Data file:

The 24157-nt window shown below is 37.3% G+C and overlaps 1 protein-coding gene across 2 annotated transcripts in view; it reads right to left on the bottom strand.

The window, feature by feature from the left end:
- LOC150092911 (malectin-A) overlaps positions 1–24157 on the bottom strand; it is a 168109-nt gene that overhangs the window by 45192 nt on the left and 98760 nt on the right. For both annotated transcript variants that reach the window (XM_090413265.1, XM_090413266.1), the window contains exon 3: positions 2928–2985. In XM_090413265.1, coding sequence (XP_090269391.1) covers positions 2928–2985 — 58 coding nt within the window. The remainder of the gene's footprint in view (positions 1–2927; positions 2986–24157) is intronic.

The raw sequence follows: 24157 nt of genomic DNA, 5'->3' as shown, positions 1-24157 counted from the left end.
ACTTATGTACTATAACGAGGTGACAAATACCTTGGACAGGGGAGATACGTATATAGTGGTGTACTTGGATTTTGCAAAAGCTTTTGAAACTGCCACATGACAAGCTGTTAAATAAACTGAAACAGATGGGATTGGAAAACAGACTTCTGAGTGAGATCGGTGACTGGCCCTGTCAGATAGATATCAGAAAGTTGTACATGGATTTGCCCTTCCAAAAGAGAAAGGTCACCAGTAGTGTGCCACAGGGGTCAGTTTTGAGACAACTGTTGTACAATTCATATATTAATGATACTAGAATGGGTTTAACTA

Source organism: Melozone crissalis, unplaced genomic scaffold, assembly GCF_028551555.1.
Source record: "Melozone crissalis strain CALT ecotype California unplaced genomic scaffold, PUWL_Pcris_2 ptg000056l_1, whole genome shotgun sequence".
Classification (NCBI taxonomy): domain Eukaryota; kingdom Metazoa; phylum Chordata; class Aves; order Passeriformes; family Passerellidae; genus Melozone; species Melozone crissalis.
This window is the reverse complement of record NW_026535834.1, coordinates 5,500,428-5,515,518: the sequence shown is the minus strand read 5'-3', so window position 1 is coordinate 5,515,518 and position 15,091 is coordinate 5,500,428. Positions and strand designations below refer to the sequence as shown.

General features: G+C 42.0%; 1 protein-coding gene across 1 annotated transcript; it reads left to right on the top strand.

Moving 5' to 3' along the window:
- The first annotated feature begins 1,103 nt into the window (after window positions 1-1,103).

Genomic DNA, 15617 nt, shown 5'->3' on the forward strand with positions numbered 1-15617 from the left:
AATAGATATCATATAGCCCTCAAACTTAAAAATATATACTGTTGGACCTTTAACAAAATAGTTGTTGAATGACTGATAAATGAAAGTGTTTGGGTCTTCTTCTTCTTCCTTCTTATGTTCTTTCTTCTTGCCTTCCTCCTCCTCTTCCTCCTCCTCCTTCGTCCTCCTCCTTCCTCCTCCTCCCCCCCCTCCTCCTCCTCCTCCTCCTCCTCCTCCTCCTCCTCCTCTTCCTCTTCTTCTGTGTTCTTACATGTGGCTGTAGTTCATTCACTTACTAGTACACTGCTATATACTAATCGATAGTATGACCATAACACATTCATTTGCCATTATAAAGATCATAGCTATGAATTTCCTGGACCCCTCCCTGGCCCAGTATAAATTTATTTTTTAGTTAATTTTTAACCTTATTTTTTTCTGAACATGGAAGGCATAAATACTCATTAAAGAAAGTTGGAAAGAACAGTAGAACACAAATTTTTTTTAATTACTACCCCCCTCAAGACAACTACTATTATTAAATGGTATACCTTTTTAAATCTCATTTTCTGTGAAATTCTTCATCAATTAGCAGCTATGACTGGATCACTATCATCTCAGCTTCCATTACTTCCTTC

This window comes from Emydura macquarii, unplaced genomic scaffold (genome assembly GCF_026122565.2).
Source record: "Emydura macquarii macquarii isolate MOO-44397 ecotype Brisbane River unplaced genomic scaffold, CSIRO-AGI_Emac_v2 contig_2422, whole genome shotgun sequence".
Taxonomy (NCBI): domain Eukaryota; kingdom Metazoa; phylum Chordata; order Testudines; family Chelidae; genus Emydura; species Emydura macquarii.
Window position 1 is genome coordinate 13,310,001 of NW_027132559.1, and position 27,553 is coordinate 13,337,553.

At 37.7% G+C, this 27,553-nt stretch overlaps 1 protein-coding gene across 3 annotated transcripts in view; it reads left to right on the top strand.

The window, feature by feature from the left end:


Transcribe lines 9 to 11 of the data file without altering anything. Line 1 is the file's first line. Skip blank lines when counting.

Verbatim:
This window is the reverse complement of record NW_026535834.1, coordinates 5,500,428-5,515,518: the sequence shown is the minus strand read 5'-3', so window position 1 is coordinate 5,515,518 and position 15,091 is coordinate 5,500,428. Positions and strand designations below refer to the sequence as shown.

General features: G+C 42.0%; 1 protein-coding gene across 1 annotated transcript; it reads left to right on the top strand.

Moving 5' to 3' along the window: